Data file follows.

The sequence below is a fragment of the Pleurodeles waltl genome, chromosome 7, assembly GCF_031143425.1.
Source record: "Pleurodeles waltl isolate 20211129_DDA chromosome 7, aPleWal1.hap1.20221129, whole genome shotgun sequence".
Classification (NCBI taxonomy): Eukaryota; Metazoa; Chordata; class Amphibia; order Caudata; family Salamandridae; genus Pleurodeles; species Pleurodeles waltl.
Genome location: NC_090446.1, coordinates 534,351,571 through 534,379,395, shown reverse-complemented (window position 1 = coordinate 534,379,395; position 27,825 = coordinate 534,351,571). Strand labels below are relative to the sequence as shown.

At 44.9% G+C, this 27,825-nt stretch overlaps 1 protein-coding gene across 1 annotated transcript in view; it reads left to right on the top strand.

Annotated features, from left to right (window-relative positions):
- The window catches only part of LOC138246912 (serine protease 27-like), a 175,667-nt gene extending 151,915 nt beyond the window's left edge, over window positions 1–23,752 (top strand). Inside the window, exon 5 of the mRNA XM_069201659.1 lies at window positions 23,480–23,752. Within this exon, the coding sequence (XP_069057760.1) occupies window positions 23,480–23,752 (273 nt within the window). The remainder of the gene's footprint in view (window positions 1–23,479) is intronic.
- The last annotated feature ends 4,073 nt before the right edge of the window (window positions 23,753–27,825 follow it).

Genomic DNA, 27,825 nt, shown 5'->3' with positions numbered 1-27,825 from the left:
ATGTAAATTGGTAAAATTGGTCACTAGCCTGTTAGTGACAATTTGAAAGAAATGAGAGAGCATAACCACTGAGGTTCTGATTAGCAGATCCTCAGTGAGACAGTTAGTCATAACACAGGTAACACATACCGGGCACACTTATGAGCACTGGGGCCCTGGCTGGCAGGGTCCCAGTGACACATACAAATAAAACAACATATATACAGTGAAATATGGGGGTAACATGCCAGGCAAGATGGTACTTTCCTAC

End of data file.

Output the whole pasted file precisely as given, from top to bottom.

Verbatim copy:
The sequence below is a fragment of the Pleurodeles waltl genome, chromosome 7, assembly GCF_031143425.1.
Source record: "Pleurodeles waltl isolate 20211129_DDA chromosome 7, aPleWal1.hap1.20221129, whole genome shotgun sequence".
Classification (NCBI taxonomy): Eukaryota; Metazoa; Chordata; class Amphibia; order Caudata; family Salamandridae; genus Pleurodeles; species Pleurodeles waltl.
Genome location: NC_090446.1, coordinates 534,351,571 through 534,379,395, shown reverse-complemented (window position 1 = coordinate 534,379,395; position 27,825 = coordinate 534,351,571). Strand labels below are relative to the sequence as shown.

At 44.9% G+C, this 27,825-nt stretch overlaps 1 protein-coding gene across 1 annotated transcript in view; it reads left to right on the top strand.

Annotated features, from left to right (window-relative positions):
- The window catches only part of LOC138246912 (serine protease 27-like), a 175,667-nt gene extending 151,915 nt beyond the window's left edge, over window positions 1–23,752 (top strand). Inside the window, exon 5 of the mRNA XM_069201659.1 lies at window positions 23,480–23,752. Within this exon, the coding sequence (XP_069057760.1) occupies window positions 23,480–23,752 (273 nt within the window). The remainder of the gene's footprint in view (window positions 1–23,479) is intronic.
- The last annotated feature ends 4,073 nt before the right edge of the window (window positions 23,753–27,825 follow it).

Genomic DNA, 27,825 nt, shown 5'->3' with positions numbered 1-27,825 from the left:
ATGTAAATTGGTAAAATTGGTCACTAGCCTGTTAGTGACAATTTGAAAGAAATGAGAGAGCATAACCACTGAGGTTCTGATTAGCAGATCCTCAGTGAGACAGTTAGTCATAACACAGGTAACACATACCGGGCACACTTATGAGCACTGGGGCCCTGGCTGGCAGGGTCCCAGTGACACATACAAATAAAACAACATATATACAGTGAAATATGGGGGTAACATGCCAGGCAAGATGGTACTTTCCTAC